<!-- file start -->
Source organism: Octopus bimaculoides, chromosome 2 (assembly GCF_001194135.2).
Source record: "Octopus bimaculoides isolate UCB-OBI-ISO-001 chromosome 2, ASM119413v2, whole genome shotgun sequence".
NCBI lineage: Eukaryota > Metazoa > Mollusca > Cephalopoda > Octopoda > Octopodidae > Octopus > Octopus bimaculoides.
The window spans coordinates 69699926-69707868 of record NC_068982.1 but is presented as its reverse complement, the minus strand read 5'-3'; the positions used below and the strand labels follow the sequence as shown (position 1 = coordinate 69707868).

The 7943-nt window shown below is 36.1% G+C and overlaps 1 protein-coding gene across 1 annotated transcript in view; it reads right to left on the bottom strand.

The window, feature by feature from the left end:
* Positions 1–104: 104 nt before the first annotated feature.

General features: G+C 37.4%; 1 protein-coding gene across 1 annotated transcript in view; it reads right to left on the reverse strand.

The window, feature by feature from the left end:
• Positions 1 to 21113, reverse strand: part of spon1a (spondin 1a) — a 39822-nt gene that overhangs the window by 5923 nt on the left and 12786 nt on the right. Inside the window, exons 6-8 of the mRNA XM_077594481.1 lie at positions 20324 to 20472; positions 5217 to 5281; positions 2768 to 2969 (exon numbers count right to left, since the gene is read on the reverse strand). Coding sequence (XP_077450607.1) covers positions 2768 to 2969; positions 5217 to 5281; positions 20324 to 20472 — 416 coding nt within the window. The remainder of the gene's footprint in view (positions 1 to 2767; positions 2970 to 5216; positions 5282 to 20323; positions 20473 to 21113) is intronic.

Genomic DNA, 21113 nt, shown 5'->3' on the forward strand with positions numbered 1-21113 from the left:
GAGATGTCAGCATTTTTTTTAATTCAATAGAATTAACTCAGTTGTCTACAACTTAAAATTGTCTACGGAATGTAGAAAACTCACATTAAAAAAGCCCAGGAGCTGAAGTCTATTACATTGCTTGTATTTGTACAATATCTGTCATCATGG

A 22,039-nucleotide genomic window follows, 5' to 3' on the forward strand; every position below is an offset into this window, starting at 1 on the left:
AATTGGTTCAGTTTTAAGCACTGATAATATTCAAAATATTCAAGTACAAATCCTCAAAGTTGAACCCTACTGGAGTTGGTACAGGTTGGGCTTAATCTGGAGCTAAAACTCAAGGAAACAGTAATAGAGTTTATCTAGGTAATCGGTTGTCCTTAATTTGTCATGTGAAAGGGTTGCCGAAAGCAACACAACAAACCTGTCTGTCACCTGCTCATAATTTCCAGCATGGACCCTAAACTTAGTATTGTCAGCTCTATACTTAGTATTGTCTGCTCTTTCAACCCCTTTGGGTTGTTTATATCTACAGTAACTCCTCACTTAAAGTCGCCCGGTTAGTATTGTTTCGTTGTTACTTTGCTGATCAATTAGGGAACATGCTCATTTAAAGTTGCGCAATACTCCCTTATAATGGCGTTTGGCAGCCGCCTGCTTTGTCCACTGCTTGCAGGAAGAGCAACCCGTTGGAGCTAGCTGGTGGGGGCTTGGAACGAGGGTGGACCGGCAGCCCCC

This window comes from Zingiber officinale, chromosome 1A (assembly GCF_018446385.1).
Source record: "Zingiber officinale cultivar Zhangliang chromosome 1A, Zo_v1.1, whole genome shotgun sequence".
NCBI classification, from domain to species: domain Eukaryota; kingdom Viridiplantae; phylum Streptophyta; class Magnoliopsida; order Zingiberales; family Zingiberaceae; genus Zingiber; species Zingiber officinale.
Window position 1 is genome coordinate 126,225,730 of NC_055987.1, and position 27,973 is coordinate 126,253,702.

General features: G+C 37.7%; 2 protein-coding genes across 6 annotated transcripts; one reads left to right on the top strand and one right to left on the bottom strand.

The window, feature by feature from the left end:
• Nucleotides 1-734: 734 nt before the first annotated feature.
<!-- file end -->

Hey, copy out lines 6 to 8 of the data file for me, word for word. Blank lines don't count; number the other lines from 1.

The window, feature by feature from the left end:
* Positions 1–104: 104 nt before the first annotated feature.

General features: G+C 37.4%; 1 protein-coding gene across 1 annotated transcript in view; it reads right to left on the reverse strand.